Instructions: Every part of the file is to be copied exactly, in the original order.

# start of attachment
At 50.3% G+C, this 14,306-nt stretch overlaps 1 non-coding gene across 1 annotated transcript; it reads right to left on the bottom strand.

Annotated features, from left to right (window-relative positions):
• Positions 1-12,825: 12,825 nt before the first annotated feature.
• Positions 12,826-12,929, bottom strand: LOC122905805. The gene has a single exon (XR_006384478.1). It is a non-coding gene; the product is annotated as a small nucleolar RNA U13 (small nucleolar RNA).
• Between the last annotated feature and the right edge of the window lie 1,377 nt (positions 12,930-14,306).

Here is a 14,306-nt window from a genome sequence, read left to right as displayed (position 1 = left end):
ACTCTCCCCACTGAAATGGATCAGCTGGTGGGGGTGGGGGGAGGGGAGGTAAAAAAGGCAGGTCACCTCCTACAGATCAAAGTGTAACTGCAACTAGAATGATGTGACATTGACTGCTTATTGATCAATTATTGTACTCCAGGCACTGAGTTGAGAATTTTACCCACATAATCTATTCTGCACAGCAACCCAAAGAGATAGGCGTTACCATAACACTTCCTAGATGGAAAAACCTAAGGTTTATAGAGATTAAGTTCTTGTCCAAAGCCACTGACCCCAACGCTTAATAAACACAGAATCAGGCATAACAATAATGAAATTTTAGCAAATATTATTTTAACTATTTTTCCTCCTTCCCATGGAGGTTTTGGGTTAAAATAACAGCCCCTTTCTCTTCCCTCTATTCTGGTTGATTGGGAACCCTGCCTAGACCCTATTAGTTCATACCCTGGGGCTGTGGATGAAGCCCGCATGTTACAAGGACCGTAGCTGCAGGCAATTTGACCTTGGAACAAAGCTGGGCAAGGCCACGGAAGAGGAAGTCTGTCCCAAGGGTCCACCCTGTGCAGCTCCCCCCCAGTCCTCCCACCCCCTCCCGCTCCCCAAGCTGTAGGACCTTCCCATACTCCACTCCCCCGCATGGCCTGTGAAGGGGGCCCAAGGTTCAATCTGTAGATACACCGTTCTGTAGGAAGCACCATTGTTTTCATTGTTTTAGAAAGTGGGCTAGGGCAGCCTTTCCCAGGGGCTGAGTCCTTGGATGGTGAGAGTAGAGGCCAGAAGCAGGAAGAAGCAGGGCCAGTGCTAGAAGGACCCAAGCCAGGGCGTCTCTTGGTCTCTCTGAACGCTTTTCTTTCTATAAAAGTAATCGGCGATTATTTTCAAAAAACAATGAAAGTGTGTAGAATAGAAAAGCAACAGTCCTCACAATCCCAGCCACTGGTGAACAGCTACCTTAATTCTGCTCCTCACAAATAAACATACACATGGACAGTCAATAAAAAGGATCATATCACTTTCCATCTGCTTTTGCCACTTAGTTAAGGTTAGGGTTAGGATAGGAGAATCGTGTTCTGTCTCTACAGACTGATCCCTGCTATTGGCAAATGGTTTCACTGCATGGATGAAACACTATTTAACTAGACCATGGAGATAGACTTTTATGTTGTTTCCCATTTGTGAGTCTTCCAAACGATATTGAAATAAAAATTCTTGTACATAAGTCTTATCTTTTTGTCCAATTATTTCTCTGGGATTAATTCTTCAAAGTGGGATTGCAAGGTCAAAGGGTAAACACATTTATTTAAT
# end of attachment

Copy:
At 50.3% G+C, this 14,306-nt stretch overlaps 1 non-coding gene across 1 annotated transcript; it reads right to left on the bottom strand.

Annotated features, from left to right (window-relative positions):
• Positions 1-12,825: 12,825 nt before the first annotated feature.
• Positions 12,826-12,929, bottom strand: LOC122905805. The gene has a single exon (XR_006384478.1). It is a non-coding gene; the product is annotated as a small nucleolar RNA U13 (small nucleolar RNA).
• Between the last annotated feature and the right edge of the window lie 1,377 nt (positions 12,930-14,306).

Here is a 14,306-nt window from a genome sequence, read left to right as displayed (position 1 = left end):
ACTCTCCCCACTGAAATGGATCAGCTGGTGGGGGTGGGGGGAGGGGAGGTAAAAAAGGCAGGTCACCTCCTACAGATCAAAGTGTAACTGCAACTAGAATGATGTGACATTGACTGCTTATTGATCAATTATTGTACTCCAGGCACTGAGTTGAGAATTTTACCCACATAATCTATTCTGCACAGCAACCCAAAGAGATAGGCGTTACCATAACACTTCCTAGATGGAAAAACCTAAGGTTTATAGAGATTAAGTTCTTGTCCAAAGCCACTGACCCCAACGCTTAATAAACACAGAATCAGGCATAACAATAATGAAATTTTAGCAAATATTATTTTAACTATTTTTCCTCCTTCCCATGGAGGTTTTGGGTTAAAATAACAGCCCCTTTCTCTTCCCTCTATTCTGGTTGATTGGGAACCCTGCCTAGACCCTATTAGTTCATACCCTGGGGCTGTGGATGAAGCCCGCATGTTACAAGGACCGTAGCTGCAGGCAATTTGACCTTGGAACAAAGCTGGGCAAGGCCACGGAAGAGGAAGTCTGTCCCAAGGGTCCACCCTGTGCAGCTCCCCCCCAGTCCTCCCACCCCCTCCCGCTCCCCAAGCTGTAGGACCTTCCCATACTCCACTCCCCCGCATGGCCTGTGAAGGGGGCCCAAGGTTCAATCTGTAGATACACCGTTCTGTAGGAAGCACCATTGTTTTCATTGTTTTAGAAAGTGGGCTAGGGCAGCCTTTCCCAGGGGCTGAGTCCTTGGATGGTGAGAGTAGAGGCCAGAAGCAGGAAGAAGCAGGGCCAGTGCTAGAAGGACCCAAGCCAGGGCGTCTCTTGGTCTCTCTGAACGCTTTTCTTTCTATAAAAGTAATCGGCGATTATTTTCAAAAAACAATGAAAGTGTGTAGAATAGAAAAGCAACAGTCCTCACAATCCCAGCCACTGGTGAACAGCTACCTTAATTCTGCTCCTCACAAATAAACATACACATGGACAGTCAATAAAAAGGATCATATCACTTTCCATCTGCTTTTGCCACTTAGTTAAGGTTAGGGTTAGGATAGGAGAATCGTGTTCTGTCTCTACAGACTGATCCCTGCTATTGGCAAATGGTTTCACTGCATGGATGAAACACTATTTAACTAGACCATGGAGATAGACTTTTATGTTGTTTCCCATTTGTGAGTCTTCCAAACGATATTGAAATAAAAATTCTTGTACATAAGTCTTATCTTTTTGTCCAATTATTTCTCTGGGATTAATTCTTCAAAGTGGGATTGCAAGGTCAAAGGGTAAACACATTTATTTAAT